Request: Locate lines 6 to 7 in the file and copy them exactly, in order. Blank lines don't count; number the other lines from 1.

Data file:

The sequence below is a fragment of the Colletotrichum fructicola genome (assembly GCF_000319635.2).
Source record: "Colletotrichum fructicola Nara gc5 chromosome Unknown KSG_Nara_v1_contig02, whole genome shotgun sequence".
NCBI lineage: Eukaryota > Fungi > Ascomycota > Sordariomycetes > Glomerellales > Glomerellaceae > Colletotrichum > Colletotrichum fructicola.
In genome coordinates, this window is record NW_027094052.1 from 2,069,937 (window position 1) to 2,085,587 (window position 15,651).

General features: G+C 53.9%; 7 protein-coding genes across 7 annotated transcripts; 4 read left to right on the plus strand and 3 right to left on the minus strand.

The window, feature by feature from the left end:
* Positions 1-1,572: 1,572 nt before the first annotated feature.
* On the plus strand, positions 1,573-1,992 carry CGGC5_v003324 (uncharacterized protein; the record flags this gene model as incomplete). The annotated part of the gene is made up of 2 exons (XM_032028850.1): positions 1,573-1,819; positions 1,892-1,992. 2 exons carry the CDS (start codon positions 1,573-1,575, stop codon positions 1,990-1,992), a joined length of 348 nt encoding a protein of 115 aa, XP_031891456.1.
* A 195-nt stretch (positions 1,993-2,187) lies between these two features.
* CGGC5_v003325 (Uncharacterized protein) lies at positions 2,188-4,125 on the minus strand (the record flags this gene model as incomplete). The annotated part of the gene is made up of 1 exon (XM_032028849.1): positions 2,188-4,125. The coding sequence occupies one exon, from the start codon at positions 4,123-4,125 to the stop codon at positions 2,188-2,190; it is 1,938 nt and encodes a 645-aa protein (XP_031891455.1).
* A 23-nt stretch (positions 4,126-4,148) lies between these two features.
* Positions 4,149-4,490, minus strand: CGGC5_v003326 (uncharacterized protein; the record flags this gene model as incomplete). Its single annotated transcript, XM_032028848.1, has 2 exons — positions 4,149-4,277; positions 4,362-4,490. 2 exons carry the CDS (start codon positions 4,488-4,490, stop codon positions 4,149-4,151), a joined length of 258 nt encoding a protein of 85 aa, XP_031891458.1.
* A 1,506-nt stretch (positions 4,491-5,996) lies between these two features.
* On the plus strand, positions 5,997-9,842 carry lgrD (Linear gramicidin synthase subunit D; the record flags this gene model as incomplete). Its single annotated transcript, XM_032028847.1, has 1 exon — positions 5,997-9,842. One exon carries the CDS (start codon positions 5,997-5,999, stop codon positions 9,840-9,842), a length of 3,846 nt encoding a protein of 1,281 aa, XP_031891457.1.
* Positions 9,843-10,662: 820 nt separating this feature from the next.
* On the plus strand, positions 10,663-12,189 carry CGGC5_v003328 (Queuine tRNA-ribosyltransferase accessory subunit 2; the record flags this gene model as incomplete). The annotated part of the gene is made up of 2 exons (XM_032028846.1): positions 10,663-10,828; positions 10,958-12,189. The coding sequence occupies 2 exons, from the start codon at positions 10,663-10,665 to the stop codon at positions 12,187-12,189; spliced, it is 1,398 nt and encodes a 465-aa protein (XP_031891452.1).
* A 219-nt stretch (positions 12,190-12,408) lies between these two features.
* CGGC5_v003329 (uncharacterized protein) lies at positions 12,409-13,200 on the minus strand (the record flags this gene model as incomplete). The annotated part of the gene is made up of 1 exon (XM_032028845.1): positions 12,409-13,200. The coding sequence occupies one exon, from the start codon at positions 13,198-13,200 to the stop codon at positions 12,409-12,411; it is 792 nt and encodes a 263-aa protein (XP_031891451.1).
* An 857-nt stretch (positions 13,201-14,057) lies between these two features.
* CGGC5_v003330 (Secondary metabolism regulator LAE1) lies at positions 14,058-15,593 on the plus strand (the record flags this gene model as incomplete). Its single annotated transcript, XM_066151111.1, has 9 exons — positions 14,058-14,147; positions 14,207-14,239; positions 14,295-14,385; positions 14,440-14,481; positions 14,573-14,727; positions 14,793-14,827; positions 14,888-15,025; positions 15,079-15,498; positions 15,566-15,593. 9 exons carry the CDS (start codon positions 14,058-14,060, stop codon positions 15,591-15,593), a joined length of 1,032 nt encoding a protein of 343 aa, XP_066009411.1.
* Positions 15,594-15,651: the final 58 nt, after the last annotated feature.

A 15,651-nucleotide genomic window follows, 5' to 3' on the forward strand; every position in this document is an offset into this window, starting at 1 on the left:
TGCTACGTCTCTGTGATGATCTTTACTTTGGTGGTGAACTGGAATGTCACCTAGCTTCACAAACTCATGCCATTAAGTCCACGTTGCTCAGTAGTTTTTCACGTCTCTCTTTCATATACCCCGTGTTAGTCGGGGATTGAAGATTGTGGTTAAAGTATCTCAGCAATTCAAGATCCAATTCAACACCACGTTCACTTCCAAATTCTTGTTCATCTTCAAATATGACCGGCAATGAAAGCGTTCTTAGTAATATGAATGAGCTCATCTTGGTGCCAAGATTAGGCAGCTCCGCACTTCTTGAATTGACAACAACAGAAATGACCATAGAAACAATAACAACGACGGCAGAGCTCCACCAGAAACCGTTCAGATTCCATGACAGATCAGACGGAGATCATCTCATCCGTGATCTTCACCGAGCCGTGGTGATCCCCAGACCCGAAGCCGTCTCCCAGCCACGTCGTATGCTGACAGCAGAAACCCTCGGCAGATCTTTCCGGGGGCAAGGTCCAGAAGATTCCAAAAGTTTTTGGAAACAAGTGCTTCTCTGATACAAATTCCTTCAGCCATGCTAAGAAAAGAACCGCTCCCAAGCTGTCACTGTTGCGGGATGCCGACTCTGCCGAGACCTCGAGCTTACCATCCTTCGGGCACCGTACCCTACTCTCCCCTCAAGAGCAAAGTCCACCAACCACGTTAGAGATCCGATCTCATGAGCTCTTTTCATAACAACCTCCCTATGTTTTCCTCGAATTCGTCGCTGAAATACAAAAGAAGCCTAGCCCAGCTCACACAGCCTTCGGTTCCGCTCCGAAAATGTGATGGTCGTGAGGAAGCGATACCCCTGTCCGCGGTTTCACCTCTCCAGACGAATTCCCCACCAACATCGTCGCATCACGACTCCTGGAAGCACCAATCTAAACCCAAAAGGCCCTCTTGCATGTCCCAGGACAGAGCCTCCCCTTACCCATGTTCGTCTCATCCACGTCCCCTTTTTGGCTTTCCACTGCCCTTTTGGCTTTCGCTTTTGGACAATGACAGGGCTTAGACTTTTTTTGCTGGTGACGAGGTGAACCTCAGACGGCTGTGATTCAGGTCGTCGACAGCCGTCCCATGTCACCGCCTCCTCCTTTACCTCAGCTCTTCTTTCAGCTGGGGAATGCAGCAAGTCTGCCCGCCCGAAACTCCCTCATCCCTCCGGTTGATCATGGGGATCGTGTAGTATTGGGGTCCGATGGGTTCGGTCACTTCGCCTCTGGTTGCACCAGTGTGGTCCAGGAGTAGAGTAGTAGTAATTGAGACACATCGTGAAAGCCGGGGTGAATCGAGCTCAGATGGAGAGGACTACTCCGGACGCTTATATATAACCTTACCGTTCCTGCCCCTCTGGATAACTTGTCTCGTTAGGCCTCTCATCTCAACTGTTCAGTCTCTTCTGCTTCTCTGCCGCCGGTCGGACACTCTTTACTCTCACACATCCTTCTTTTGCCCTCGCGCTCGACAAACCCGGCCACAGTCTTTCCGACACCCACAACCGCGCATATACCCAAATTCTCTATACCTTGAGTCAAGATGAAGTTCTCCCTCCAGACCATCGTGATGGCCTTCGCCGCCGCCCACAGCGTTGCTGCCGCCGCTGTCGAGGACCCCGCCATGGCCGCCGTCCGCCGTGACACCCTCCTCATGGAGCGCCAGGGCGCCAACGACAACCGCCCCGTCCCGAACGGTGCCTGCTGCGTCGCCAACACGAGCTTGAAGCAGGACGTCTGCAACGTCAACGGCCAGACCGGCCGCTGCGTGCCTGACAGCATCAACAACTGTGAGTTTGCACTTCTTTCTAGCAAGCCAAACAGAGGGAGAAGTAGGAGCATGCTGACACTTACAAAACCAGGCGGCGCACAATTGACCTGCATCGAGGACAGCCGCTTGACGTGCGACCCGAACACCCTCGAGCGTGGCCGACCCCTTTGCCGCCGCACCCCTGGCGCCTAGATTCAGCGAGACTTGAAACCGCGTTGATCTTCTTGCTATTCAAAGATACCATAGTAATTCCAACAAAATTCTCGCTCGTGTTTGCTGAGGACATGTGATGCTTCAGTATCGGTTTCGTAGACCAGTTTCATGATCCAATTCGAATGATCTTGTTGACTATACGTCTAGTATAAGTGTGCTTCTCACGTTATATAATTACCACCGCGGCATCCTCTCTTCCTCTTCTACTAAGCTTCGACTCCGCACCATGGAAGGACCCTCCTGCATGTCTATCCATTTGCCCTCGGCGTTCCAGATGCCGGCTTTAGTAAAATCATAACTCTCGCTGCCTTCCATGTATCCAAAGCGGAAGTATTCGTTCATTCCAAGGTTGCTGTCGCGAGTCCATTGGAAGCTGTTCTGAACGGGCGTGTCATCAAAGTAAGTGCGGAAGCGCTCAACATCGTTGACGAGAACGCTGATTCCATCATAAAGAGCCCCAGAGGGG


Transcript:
The window, feature by feature from the left end:
* Positions 1-1,572: 1,572 nt before the first annotated feature.